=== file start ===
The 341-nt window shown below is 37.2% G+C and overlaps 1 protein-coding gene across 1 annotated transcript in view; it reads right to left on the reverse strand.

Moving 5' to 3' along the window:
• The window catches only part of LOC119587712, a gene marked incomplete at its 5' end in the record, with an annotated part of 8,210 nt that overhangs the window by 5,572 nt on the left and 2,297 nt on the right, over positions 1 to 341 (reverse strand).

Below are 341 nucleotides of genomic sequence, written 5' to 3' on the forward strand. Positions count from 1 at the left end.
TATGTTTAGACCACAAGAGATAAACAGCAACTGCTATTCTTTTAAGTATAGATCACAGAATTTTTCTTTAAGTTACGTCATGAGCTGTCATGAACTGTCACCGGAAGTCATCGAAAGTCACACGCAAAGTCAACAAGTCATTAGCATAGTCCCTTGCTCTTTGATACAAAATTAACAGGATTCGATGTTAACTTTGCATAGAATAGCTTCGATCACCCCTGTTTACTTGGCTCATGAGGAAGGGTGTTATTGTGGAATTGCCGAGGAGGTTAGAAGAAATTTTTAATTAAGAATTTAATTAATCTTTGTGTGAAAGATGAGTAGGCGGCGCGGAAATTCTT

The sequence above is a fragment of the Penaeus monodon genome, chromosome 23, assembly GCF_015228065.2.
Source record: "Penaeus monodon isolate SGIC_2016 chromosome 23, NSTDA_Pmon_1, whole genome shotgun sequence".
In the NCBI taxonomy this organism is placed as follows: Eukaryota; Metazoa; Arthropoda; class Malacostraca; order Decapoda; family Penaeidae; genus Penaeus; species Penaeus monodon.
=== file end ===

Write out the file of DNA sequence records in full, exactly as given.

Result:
The 341-nt window shown below is 37.2% G+C and overlaps 1 protein-coding gene across 1 annotated transcript in view; it reads right to left on the reverse strand.

Moving 5' to 3' along the window:
• The window catches only part of LOC119587712, a gene marked incomplete at its 5' end in the record, with an annotated part of 8,210 nt that overhangs the window by 5,572 nt on the left and 2,297 nt on the right, over positions 1 to 341 (reverse strand).

Below are 341 nucleotides of genomic sequence, written 5' to 3' on the forward strand. Positions count from 1 at the left end.
TATGTTTAGACCACAAGAGATAAACAGCAACTGCTATTCTTTTAAGTATAGATCACAGAATTTTTCTTTAAGTTACGTCATGAGCTGTCATGAACTGTCACCGGAAGTCATCGAAAGTCACACGCAAAGTCAACAAGTCATTAGCATAGTCCCTTGCTCTTTGATACAAAATTAACAGGATTCGATGTTAACTTTGCATAGAATAGCTTCGATCACCCCTGTTTACTTGGCTCATGAGGAAGGGTGTTATTGTGGAATTGCCGAGGAGGTTAGAAGAAATTTTTAATTAAGAATTTAATTAATCTTTGTGTGAAAGATGAGTAGGCGGCGCGGAAATTCTT

The sequence above is a fragment of the Penaeus monodon genome, chromosome 23, assembly GCF_015228065.2.
Source record: "Penaeus monodon isolate SGIC_2016 chromosome 23, NSTDA_Pmon_1, whole genome shotgun sequence".
In the NCBI taxonomy this organism is placed as follows: Eukaryota; Metazoa; Arthropoda; class Malacostraca; order Decapoda; family Penaeidae; genus Penaeus; species Penaeus monodon.